Belief in a God of three persons is one of the most
demanding biblical teachings. Christianity is the only world religion that
makes this claim. The doctrine of the Trinity is truly distinctive of the
Christian faith, crucial because it deals with who God is, what He is like, and
how He works. Christians believe the doctrine is necessary to do justice to the
testimony of Scripture, the primary source of our knowledge of God. We must
speak concerning God in the terms He uses. Biblical evidence has three facets:
(a) there is one God; (b) three-in-oneness; and (c) three persons who are God.
Christianity emerged from the ancient Hebrews, who were
rigorously monotheistic (and remain so today). Writers of the Old Testament
address this, sometimes quoting God directly. The Decalogue begins with the
divine statement: “I am the Lord your God, who brought you out of Egypt, out of
the house of bondage. You shall have no other gods before Me” (Ex. 20:2, 3).
Deuteronomy 6:4 contains the definitive monotheistic statement, initially
insisted within a polytheistic world: “Hear, O Israel: the Lord our God, the
Lord is one.”
The New Testament continues Old Testament sentiments, such
as Paul (1 Cor. 8:4) and
James (James 2:19). What then caused these monotheistic Jews and Christians to
declare belief in the three-personed Godhead? It was the biblical witness of
three divine persons.
God refers to Himself both as “He” and “Us.” In the Old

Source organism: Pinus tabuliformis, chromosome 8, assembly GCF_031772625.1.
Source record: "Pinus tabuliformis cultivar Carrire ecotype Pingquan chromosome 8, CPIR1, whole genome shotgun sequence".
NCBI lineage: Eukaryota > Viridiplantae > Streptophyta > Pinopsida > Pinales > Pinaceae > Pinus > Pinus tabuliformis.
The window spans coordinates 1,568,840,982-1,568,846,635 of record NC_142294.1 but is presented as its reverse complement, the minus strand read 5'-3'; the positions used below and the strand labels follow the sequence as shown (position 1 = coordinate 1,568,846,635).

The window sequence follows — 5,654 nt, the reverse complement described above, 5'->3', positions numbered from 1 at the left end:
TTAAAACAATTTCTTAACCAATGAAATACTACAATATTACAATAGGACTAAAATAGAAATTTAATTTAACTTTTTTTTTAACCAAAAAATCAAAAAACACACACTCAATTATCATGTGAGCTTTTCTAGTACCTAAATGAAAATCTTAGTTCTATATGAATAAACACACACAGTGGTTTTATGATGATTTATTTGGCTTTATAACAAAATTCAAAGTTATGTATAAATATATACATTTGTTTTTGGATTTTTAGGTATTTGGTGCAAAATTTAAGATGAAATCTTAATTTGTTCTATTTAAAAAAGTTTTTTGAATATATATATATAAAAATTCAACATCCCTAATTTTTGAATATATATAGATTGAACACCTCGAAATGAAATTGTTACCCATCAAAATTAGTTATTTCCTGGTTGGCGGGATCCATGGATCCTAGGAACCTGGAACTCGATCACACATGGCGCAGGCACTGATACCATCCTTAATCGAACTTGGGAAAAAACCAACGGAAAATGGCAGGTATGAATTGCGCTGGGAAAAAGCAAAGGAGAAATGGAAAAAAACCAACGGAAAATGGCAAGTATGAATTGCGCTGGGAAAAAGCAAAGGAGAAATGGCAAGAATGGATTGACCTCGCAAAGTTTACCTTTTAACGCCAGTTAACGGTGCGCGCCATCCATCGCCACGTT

Testament the plural form of one of the nouns for God (’elohim) is
quantitative: “Let Us make man in Our image.” The plural appears both with the
verb “Let Us make” and the possessive suffix “Our” (Gen. 1:26; 11:7). Isaiah,
in vision, hears the Lord: “Whom shall I send, and who will go for Us?” (Isa.
In Genesis 2:24 man and woman are to become one (’echad), a
union of two separate entities. Significantly, the same word is used of God in
Deuteronomy 6:4. Marriage and God’s nature are both described as a plural
Three divine persons are often linked together (Isa. 42:1;
61:1, 2; 63:8-11). The angel tells Mary that her child will be called holy
because the Holy Spirit will come upon her (Luke 1:35). At the baptism of Jesus
(Matt. 3:16, 17) three divine persons are present. Jesus links His miracles to
the Spirit of God’s power (Matt. 12:28). Because of the Great Commission, new
disciples are baptized in the singular “name” of the three persons: Father, Son
and Holy Spirit (Matt. 28:19).
Pronounced evidence can be found in the gospel of John.
Jesus declares: The Son is sent by the Father (14:24), coming from Him (16:28).
The Spirit is given by the Father (14:16), sent from the Father (14:26) and
proceeds from the Father (15:26). The Son prays for the coming of the Spirit
(14:16); the Father sends the Spirit in the Son’s name (14:26); the Son sends
the Spirit from the Father (15:26). The Spirit’s ministry continues the Son’s,
bringing to remembrance what the Son has said (14:26), bearing witness to the
Son (15:26), declaring what He hears from the Son, glorifying the Son (16:13,
14). Jesus prays that His disciples may be one as He and the Father are One
Peter names three divine persons at Pentecost: “Exalted to
the right hand of God, and having received from the Father the promised Holy
Spirit, He poured out this. . . . Let every one of you be baptized in the name
of Jesus Christ . . . and you shall receive the . . . Holy Spirit” (Acts
Paul often speaks of the triune God, relating salvation to
the three Persons of the Trinity (2 Cor. 1:21, 22). The form as well as content
of his writing communicates his belief in the book of Romans: God’s judgment
upon everyone (1:18–3:20); justification through faith in Christ (3:21–8:1);
life in the Spirit (8:2-30). Paul also includes them in his benedictions: “The
grace of the Lord Jesus Christ, and the love of God, and the communion of the
Holy Spirit be with you all” (2 Cor. 13:14). Similar formulaic expressions
appear also in Peter’s and Jude’s epistles (1 Peter 1:1, 2; Jude 20, 21).